Take a look at this photo of me, my sister, and my cousins from 1989. I'm the bangs and bow in the front row, in case you weren't sure. How could you know? Well, for one, I'm the only one making that face on what other (read: neurotypical) kiddos would call a fun ride. My cousin, waving carelessly into the summer air, is holding the wheel, as am I, but where his arm is slack, my arm is taught. I am clearly hanging on tightly while the car spins round and round, my smile stretched thin. It's a strange feeling seeing this photo 24 years after it was taken. I have always been a camera hog, seizing any moment to purposefully pose in full, gleaming grin. But here, this little girl, she's unaware of the camera and the photographer. She's so clearly scared and uncertain.
Where am I looking? Out somewhere, into the distance - maybe even lost inside, reeling from the input. I've made this face before. My husband points it out to me when I've hit my sensory limit. "That's your sensory face," he emails me matter-of-factly from work, after seeing the photo, "it's how I can tell you're having sensory issues when I'm not near you."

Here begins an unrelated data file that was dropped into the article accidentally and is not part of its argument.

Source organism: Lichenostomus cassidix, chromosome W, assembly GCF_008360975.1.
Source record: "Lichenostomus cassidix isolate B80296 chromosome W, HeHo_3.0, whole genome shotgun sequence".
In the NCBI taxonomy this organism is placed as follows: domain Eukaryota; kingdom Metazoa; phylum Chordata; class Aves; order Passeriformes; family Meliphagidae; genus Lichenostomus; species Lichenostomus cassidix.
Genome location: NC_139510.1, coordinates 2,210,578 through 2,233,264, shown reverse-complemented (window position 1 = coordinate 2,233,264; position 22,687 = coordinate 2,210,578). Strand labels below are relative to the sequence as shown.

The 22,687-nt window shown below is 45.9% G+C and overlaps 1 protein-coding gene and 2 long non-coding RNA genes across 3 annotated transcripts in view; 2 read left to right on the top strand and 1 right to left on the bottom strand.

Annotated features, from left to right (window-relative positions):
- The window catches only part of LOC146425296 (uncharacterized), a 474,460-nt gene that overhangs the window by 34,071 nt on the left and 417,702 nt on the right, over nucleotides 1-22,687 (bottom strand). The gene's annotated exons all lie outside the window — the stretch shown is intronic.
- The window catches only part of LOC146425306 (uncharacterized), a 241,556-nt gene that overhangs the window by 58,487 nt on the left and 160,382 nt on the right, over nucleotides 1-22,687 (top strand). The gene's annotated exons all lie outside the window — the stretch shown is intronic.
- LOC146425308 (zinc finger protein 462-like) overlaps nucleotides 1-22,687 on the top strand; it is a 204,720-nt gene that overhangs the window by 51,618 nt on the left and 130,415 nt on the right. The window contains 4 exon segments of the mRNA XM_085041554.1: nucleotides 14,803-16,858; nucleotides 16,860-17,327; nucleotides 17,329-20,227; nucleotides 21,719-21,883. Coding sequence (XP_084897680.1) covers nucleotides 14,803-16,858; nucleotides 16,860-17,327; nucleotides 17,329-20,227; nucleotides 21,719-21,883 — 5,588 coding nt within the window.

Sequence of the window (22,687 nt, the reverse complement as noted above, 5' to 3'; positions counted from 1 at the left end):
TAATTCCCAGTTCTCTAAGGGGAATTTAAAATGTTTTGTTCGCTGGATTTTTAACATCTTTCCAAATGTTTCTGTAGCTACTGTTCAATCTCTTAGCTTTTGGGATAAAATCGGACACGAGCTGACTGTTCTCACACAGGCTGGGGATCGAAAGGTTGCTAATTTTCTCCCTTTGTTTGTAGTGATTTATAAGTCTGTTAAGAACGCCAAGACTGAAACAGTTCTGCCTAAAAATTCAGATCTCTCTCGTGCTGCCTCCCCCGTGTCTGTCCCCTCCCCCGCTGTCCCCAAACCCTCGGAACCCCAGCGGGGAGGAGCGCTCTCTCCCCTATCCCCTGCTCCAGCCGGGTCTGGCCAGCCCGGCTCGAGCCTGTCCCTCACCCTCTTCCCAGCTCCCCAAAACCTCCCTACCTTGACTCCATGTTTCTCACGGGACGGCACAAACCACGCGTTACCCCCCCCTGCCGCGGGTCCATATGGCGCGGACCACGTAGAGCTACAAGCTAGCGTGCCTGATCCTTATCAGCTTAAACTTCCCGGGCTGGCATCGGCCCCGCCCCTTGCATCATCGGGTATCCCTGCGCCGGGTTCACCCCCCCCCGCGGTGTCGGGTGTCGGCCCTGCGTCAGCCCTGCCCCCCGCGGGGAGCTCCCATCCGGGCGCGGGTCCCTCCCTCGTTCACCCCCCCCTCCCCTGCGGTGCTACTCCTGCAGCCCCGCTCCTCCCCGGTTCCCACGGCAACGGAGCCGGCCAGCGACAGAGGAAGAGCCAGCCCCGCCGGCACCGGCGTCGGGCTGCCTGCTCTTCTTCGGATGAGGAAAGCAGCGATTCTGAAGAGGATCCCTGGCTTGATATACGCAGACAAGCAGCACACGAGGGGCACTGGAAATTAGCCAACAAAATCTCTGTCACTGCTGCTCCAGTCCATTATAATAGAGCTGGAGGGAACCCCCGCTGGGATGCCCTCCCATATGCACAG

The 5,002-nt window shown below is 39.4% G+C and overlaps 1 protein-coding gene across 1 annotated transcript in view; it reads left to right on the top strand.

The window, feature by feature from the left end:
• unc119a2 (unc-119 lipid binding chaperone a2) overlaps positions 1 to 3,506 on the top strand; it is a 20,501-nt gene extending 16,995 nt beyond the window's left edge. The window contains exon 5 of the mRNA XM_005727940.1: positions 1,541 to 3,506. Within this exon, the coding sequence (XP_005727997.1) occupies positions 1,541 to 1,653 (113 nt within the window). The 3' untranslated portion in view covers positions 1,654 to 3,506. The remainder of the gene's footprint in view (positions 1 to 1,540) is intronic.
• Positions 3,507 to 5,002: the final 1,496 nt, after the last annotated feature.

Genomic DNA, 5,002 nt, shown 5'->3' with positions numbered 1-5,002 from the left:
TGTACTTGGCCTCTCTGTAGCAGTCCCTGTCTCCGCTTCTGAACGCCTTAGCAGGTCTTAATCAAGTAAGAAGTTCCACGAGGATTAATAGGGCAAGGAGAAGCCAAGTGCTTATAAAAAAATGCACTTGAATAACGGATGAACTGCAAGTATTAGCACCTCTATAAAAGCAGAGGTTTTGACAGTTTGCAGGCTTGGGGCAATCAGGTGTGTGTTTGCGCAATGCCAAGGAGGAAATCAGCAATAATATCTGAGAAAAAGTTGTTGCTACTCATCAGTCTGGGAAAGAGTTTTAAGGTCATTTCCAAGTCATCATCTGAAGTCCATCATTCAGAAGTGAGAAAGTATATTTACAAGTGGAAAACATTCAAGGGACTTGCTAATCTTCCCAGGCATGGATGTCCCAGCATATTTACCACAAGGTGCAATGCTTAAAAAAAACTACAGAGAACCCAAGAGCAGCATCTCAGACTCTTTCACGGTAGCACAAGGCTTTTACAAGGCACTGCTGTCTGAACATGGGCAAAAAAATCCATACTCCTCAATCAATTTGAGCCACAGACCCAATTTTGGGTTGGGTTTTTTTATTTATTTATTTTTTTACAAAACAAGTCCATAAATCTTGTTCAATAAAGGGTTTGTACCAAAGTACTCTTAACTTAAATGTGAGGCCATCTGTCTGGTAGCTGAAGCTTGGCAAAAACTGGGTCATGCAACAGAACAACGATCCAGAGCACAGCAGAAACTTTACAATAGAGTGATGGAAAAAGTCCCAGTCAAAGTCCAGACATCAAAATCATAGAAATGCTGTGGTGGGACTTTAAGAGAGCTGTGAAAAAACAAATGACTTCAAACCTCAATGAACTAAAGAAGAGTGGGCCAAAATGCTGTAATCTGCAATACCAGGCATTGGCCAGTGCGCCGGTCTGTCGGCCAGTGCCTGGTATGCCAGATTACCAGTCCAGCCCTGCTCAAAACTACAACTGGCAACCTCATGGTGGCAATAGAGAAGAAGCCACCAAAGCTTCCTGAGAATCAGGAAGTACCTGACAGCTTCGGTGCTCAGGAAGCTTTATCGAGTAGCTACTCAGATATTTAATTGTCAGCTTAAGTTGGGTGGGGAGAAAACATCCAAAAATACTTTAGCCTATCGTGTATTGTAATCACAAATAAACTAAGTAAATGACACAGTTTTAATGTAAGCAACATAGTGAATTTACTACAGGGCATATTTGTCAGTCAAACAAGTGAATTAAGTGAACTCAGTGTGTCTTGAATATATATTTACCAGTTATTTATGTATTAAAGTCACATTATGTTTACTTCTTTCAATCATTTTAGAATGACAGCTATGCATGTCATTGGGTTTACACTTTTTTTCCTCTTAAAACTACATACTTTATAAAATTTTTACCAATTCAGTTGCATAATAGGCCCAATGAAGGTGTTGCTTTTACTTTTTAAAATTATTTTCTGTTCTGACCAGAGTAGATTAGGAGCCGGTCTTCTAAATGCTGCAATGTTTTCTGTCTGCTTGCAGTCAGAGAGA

Sometimes I forget that I'm not just an adult with SPD. I was a kid with SPD too . . . just no one had heard of it back in the 80s.
I find myself whispering at the photo, comforting her - me - as she - we - prepares for another pass around the circumference of the ride. "It's going to be okay," I plead softly with the face of my past, "this will ultimately make you stronger. This will be given a name. This will make you an advocate, compassionate, a cheerleader and champion of those in need of support."
"It's going to be okay. This will make you - us - me."